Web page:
Whether a driver gets a warning or a citation is up to officer discretion, according to Morscheiser, and the situation in which the driver violates the law, but citations often come with a mandatory court appearance and a fine of no less than $100 and no more than $10,000.

He’s had his own close calls with vehicles on the road, but violations of Scott’s Law have picked up an increased focus after the deaths of three state troopers in three months this year.

Illinois State Police District 17 troopers issued 50 citations for Scott’s Law violations since Feb. 1 of this year, and issued three citations over the same time period last year.

The district has not had any vehicle hit in 2019, but the recent deaths of Troopers Christopher Lambert, Brooke Jones-Story and Gerald Ellis have served as a wake-up call for some.

“I don’t think it’s necessarily changed what I do, but you do remember what we’re doing out here,” Morscheiser said. “You do get a little complacent, you try not to get a little too comfortable out here, but anything can happen at any time, so you want to keep your head on a swivel.”

The increase in citations is rippling through the entire state with the Illinois State Police stating on Facebook troopers have issued 2,558 citations since the beginning of the year, which is an increase compared to the 339 that were issued over the same period last year.

Morscheiser said they’ve been educating for many years but he’s been leaning more toward citations lately rather than warnings due to the number of troopers who have already been hit in 2019.

“It’s being blasted so far now with media and social media. If somebody’s not familiar with it, they must live under a rock as it’s been blasted in all sorts of outlets,” Morscheiser said.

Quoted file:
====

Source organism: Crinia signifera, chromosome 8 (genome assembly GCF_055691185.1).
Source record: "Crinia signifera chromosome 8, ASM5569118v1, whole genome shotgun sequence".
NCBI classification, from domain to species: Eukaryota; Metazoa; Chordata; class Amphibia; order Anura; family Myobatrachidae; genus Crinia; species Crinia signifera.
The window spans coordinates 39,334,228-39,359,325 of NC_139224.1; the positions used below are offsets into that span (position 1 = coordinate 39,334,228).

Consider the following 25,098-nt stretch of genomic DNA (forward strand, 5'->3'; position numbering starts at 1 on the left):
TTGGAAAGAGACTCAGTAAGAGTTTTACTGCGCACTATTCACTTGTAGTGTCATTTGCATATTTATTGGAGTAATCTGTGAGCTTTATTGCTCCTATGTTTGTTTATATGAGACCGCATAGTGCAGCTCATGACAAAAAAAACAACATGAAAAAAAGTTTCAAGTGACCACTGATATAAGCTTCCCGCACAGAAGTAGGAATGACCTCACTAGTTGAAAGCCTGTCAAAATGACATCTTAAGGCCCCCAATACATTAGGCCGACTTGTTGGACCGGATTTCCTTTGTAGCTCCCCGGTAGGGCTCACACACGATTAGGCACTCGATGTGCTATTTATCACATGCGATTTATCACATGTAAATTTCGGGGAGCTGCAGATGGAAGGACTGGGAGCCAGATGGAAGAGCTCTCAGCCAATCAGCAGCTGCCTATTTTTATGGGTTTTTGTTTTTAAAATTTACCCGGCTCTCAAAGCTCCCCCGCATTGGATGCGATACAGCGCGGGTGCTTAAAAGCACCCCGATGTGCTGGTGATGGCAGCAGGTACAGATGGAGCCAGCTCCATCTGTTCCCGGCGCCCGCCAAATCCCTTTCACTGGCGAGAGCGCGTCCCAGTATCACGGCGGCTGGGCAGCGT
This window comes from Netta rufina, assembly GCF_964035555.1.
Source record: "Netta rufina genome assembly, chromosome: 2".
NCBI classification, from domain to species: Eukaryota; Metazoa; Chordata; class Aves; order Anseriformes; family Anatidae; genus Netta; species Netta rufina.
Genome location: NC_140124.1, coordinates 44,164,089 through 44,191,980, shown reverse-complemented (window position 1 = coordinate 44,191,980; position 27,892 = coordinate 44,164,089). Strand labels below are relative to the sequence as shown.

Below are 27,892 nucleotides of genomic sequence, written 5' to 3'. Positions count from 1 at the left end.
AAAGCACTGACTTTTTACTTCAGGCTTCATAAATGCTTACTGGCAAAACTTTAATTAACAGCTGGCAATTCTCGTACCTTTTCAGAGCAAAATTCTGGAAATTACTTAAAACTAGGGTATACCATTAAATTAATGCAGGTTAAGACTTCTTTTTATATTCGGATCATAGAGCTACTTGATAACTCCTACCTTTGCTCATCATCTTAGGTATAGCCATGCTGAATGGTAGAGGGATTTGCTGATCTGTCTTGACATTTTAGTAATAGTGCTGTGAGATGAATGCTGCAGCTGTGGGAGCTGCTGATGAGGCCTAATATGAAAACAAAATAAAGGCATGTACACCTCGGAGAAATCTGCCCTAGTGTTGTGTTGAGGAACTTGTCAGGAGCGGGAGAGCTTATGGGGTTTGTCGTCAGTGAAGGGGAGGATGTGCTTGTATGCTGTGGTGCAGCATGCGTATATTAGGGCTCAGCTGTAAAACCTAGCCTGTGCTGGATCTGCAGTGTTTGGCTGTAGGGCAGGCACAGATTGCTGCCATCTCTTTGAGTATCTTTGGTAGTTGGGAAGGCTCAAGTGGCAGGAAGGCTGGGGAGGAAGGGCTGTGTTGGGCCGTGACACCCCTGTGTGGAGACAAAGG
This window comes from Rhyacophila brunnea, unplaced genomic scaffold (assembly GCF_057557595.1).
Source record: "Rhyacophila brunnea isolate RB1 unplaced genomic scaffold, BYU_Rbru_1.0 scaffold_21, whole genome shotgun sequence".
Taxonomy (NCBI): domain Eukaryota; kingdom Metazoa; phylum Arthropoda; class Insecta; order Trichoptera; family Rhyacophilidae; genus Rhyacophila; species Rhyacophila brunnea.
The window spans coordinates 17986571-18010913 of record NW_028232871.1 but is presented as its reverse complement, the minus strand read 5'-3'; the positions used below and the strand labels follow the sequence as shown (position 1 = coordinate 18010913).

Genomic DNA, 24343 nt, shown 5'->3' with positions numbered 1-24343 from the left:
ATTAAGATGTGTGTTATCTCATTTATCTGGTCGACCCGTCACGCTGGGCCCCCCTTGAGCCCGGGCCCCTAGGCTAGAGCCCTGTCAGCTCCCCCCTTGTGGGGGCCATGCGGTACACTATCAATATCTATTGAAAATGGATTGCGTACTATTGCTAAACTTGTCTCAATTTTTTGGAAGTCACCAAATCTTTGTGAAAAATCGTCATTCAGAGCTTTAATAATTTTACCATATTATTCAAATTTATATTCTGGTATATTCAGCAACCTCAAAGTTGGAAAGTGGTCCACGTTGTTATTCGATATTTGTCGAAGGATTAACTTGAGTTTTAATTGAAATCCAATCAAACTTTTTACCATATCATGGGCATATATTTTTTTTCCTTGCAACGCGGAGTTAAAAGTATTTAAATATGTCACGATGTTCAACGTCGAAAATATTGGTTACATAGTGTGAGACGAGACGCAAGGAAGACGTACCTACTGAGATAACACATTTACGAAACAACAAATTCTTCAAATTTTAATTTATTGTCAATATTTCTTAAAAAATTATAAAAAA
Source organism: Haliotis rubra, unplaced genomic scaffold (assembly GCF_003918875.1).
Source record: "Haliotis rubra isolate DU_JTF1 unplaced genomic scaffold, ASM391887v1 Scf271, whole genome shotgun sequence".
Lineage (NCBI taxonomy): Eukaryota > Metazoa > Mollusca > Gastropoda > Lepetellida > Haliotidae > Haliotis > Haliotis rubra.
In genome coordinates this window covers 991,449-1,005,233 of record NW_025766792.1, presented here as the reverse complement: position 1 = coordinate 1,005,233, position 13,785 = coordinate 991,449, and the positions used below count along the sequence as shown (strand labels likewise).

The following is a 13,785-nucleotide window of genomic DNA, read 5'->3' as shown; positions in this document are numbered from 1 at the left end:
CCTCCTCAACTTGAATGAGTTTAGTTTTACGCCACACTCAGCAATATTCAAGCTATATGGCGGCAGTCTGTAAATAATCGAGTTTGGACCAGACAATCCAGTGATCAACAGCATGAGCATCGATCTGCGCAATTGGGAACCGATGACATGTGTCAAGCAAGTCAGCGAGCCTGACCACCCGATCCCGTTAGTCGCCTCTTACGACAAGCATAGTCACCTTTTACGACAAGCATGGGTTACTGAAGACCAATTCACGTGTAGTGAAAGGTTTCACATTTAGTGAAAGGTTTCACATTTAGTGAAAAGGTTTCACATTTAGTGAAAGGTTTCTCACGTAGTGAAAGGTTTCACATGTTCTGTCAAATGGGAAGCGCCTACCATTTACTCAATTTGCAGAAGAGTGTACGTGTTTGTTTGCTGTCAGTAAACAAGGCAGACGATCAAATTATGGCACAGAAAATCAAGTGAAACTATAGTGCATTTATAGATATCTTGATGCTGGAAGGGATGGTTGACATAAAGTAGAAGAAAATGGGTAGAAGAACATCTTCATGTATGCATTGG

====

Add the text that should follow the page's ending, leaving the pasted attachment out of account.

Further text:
Morscheiser parks his vehicle behind Illinois State Police Officer Casey Huebbe, who had another vehicle pulled over on the side of the road, for the sole purpose of conducting Scott’s Law stops for the day.

In short order, a large truck passes on the right side of the road at high speeds near Huebbe’s vehicle despite having space in the left lane to get over and seeing two police vehicles with lights activated.

Morscheiser drives after the truck and pulls over the driver. The Texan driver said he was familiar with Scott’s Law but misjudged how far back the car behind him was. Morscheiser opted for an educational moment this time and let him off with a warning.

Morscheiser said while the department is handing out more citations lately, ultimately the main goal is to inform others and keep everyone driving on the roads safe.

As he continues to watch traffic every time he steps out of his vehicle, it’s his hope that drivers drop cellphones as well as their speeds and be mindful of their surroundings.

Not only for his safety and the safety of his fellow officers, but also for their own.

“Everybody’s busy, everybody’s got a place to be but the most important thing is to arrive at your destination safe,” Morscheiser said. “It seems like everybody has an excuse for their actions, but at the end of the day, is it really worth it to save yourself 30 seconds or a couple of minutes here or there?”